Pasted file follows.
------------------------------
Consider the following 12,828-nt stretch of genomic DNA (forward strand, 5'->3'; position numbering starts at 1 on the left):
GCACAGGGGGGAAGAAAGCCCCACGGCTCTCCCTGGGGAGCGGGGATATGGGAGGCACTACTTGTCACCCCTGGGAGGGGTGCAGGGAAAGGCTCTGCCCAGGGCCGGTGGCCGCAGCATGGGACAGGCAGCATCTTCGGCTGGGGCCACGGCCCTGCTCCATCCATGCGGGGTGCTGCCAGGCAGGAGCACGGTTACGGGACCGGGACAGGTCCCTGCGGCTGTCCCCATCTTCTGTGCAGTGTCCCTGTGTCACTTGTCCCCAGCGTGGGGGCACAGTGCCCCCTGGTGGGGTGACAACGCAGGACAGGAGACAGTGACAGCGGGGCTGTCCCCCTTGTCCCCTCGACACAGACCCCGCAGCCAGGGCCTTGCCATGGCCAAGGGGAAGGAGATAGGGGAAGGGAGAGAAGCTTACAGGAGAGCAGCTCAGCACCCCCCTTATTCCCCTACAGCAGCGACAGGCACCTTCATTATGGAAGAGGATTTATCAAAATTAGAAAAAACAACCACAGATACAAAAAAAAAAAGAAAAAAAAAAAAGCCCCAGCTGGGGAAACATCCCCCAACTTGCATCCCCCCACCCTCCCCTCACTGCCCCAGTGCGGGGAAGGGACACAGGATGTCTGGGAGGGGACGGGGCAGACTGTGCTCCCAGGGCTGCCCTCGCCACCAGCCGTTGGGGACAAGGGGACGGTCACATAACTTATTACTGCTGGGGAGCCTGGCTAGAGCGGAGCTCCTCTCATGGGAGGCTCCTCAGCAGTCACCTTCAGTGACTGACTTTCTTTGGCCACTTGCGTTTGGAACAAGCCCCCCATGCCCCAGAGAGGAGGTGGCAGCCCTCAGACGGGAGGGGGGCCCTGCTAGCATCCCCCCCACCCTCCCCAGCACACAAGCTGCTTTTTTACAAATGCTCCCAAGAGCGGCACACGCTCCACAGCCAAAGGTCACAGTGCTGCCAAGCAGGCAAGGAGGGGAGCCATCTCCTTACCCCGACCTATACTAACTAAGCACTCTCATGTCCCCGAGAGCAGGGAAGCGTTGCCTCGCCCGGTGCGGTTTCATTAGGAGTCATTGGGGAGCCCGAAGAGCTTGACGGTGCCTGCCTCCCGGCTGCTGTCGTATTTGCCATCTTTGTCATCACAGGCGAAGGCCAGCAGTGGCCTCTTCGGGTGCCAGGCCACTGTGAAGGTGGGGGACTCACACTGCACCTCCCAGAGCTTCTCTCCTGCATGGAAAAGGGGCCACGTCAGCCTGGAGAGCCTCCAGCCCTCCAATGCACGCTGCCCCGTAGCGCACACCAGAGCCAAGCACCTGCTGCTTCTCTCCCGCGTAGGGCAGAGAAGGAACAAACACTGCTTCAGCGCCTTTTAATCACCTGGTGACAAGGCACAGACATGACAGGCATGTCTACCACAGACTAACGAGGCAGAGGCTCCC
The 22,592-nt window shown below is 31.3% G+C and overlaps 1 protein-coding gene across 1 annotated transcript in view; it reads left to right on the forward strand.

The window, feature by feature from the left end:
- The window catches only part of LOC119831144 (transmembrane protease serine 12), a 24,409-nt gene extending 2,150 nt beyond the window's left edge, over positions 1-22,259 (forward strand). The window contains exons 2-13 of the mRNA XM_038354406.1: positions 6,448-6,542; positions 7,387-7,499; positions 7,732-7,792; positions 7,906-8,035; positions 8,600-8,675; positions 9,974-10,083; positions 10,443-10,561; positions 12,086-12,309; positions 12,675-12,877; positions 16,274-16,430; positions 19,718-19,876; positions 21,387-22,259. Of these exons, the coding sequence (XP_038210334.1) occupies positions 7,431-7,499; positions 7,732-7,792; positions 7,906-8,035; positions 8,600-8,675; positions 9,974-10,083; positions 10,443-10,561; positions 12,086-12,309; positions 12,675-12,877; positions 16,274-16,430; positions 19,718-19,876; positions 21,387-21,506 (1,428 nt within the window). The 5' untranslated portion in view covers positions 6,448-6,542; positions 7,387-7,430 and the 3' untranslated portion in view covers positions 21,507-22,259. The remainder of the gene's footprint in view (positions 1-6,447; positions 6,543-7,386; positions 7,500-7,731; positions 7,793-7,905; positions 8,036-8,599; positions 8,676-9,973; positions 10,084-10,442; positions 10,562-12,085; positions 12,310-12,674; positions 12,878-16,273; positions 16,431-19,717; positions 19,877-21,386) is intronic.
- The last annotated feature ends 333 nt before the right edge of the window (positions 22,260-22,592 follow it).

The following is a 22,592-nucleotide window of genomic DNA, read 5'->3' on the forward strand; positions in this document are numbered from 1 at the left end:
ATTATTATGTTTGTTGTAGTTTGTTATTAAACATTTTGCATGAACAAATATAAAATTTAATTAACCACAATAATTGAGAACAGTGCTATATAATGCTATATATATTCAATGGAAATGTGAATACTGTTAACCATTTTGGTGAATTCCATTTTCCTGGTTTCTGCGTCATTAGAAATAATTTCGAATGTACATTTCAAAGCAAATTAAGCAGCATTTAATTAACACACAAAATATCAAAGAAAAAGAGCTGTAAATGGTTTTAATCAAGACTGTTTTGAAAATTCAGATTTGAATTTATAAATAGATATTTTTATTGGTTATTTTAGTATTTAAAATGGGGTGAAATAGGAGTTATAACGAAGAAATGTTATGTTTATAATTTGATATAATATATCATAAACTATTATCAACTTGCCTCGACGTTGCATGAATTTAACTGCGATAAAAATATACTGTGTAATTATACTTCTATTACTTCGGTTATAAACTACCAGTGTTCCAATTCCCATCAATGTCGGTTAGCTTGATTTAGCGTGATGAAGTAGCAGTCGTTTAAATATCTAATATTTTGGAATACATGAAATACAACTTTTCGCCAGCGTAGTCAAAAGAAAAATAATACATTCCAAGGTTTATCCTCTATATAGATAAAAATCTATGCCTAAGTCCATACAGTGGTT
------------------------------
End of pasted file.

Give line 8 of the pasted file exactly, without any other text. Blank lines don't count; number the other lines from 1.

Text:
ATTATTATGTTTGTTGTAGTTTGTTATTAAACATTTTGCATGAACAAATATAAAATTTAATTAACCACAATAATTGAGAACAGTGCTATATAATGCTATATATATTCAATGGAAATGTGAATACTGTTAACCATTTTGGTGAATTCCATTTTCCTGGTTTCTGCGTCATTAGAAATAATTTCGAATGTACATTTCAAAGCAAATTAAGCAGCATTTAATTAACACACAAAATATCAAAGAAAAAGAGCTGTAAATGGTTTTAATCAAGACTGTTTTGAAAATTCAGATTTGAATTTATAAATAGATATTTTTATTGGTTATTTTAGTATTTAAAATGGGGTGAAATAGGAGTTATAACGAAGAAATGTTATGTTTATAATTTGATATAATATATCATAAACTATTATCAACTTGCCTCGACGTTGCATGAATTTAACTGCGATAAAAATATACTGTGTAATTATACTTCTATTACTTCGGTTATAAACTACCAGTGTTCCAATTCCCATCAATGTCGGTTAGCTTGATTTAGCGTGATGAAGTAGCAGTCGTTTAAATATCTAATATTTTGGAATACATGAAATACAACTTTTCGCCAGCGTAGTCAAAAGAAAAATAATACATTCCAAGGTTTATCCTCTATATAGATAAAAATCTATGCCTAAGTCCATACAGTGGTT